Gonochorism and sex-inversion in British Labridae (Pisces)
Article first published online: 6 MAY 2010
1979 The Zoological Society of London
Journal of Zoology
Volume 187, Issue 1, pages 97–112, January 1979
How to Cite
DIPPER, F. A. and PULLIN, R. S. V. (1979), Gonochorism and sex-inversion in British Labridae (Pisces). Journal of Zoology, 187: 97–112. doi: 10.1111/j.1469-7998.1979.tb07716.x
- Issue published online: 6 MAY 2010
- Article first published online: 6 MAY 2010
- Accepted 9 May 1978
An investigation was made to compare the reproductive strategies of Crenilabrus melops, Labrus bergylta, Labrus ossifagus, Centrolabrus exoletus and Ctenolabrus rupestris. Fish were collected monthly and measurements were made of length, weight, age and colouration. Histological sections of the gonads were also prepared. Labrus bergylta and L. ossifagus are protogynous, the former monandric and the latter diandric, and a distinct colour change is associated with sex-inversion in L. ossifagus. The other three species are gonochoristic and only C. melops exhibits sexual dimorphism which involves body colouration and size of the urino-genital papilla.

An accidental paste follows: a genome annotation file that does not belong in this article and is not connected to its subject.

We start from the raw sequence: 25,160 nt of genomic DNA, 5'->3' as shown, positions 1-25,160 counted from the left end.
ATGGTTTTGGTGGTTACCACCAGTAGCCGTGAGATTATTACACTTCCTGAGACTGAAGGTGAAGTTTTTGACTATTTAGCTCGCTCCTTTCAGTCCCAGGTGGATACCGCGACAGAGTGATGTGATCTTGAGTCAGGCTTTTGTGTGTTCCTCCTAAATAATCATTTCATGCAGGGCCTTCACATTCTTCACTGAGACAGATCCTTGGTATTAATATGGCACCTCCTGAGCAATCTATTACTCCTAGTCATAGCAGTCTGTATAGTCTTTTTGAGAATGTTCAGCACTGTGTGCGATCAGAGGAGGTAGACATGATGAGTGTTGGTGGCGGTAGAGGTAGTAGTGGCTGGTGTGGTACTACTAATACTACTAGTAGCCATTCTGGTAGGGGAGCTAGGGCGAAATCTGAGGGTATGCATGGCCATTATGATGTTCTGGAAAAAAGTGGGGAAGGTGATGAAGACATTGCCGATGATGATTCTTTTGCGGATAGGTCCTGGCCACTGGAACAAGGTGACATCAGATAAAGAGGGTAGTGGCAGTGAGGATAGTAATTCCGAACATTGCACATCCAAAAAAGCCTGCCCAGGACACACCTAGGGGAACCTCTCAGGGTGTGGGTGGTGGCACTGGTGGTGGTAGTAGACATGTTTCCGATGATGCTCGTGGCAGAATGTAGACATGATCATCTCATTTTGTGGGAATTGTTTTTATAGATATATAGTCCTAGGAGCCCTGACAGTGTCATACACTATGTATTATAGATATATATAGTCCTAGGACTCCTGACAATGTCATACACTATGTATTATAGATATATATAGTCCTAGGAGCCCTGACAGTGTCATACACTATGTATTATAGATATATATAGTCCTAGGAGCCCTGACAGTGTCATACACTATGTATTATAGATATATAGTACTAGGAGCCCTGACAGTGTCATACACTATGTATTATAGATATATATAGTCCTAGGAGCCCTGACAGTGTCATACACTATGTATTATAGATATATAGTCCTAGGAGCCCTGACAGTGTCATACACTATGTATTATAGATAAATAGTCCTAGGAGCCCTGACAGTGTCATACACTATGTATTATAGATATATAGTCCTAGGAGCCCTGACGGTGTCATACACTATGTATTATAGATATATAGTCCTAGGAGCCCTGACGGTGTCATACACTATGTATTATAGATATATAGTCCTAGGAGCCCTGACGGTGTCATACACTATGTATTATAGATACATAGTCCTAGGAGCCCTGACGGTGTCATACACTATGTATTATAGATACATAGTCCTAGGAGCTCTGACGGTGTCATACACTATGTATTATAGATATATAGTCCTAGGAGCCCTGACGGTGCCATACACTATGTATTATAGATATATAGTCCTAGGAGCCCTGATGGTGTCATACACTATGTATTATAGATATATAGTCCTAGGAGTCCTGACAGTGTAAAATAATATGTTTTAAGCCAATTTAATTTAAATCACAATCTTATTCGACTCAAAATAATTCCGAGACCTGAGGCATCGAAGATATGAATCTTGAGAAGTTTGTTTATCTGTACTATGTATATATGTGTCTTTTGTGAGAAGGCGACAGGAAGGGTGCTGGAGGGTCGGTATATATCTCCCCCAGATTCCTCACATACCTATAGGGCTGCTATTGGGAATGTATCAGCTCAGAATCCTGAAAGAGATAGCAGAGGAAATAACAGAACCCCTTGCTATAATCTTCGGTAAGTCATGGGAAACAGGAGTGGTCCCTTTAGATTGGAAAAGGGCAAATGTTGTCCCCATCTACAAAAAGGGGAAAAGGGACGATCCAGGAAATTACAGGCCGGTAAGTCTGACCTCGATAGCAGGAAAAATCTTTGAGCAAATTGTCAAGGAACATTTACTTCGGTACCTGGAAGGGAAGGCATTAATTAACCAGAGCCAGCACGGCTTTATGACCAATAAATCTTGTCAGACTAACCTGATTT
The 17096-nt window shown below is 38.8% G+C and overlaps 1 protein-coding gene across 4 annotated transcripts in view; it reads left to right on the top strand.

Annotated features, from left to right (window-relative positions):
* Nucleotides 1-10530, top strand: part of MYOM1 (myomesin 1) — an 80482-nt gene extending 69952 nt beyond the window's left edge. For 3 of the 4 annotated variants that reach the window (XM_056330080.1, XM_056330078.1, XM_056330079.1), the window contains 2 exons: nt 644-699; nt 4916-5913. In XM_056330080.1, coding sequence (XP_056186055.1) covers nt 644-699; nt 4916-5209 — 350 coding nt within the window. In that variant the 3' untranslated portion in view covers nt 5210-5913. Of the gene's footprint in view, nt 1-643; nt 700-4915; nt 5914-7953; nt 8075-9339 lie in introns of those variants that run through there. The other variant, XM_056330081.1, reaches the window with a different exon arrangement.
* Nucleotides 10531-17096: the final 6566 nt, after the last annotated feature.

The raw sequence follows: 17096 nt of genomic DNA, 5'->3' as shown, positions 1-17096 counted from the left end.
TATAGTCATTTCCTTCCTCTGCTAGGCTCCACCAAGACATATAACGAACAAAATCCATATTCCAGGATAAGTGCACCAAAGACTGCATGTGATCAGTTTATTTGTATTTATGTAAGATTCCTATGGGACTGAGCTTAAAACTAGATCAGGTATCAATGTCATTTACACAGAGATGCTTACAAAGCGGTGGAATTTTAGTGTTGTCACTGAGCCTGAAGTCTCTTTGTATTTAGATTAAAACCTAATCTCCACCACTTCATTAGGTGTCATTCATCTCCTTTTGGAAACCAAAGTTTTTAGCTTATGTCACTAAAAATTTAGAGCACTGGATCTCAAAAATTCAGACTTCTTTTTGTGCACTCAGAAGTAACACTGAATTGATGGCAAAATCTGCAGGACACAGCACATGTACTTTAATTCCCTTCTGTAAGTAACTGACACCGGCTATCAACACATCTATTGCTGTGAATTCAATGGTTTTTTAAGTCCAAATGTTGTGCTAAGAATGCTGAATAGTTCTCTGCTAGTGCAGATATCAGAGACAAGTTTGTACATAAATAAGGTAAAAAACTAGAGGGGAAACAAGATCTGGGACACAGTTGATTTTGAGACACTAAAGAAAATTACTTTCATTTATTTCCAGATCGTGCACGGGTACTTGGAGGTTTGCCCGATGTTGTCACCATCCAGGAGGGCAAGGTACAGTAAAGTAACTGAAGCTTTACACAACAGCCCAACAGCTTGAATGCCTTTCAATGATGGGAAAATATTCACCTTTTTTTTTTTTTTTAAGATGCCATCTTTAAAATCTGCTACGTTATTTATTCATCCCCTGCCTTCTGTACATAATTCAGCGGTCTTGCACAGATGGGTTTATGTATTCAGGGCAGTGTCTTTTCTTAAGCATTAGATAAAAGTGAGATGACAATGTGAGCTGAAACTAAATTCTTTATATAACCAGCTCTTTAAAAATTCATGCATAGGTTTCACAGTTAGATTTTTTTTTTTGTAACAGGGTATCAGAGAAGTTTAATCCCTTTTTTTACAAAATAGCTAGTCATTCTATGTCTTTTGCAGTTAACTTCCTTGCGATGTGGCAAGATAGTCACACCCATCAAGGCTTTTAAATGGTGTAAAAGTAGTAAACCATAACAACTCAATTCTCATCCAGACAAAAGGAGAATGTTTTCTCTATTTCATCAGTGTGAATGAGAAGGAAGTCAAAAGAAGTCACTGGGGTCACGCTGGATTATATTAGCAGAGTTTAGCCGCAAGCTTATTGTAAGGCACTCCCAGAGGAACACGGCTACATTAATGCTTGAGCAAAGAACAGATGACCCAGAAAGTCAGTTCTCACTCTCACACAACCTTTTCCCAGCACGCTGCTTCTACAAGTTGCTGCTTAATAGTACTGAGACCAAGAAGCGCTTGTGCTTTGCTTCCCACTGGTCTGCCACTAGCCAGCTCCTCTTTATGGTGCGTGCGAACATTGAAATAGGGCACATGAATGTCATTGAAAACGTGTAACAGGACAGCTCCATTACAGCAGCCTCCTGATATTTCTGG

All five species undergo normal annual cycles of reproduction which compare with those described for other teleost species, but some differences were noted relating to the different reproductive strategies. L. bergylta females reached sexual maturity at the late age of six to nine years following earlier abortive maturation.
In C. melops two types of male were found: the normal (type 1) males and a minority group (about 20%) termed type 2 males, which have complete female secondary sexual characteristics. Type 2 males also have very large testes and attain sexual maturity two years earlier than type 1 males. Their role in reproduction is unknown.
Sexual inversion in L. bergylta and L. ossifagus occurs by atrophy of the oocytes and the gradual development of spermatogenetic cysts throughout the gonad. Primary and secondary testes can be distinguished histologically and male L. ossifagus with primary testes do not seem to take part in reproduction.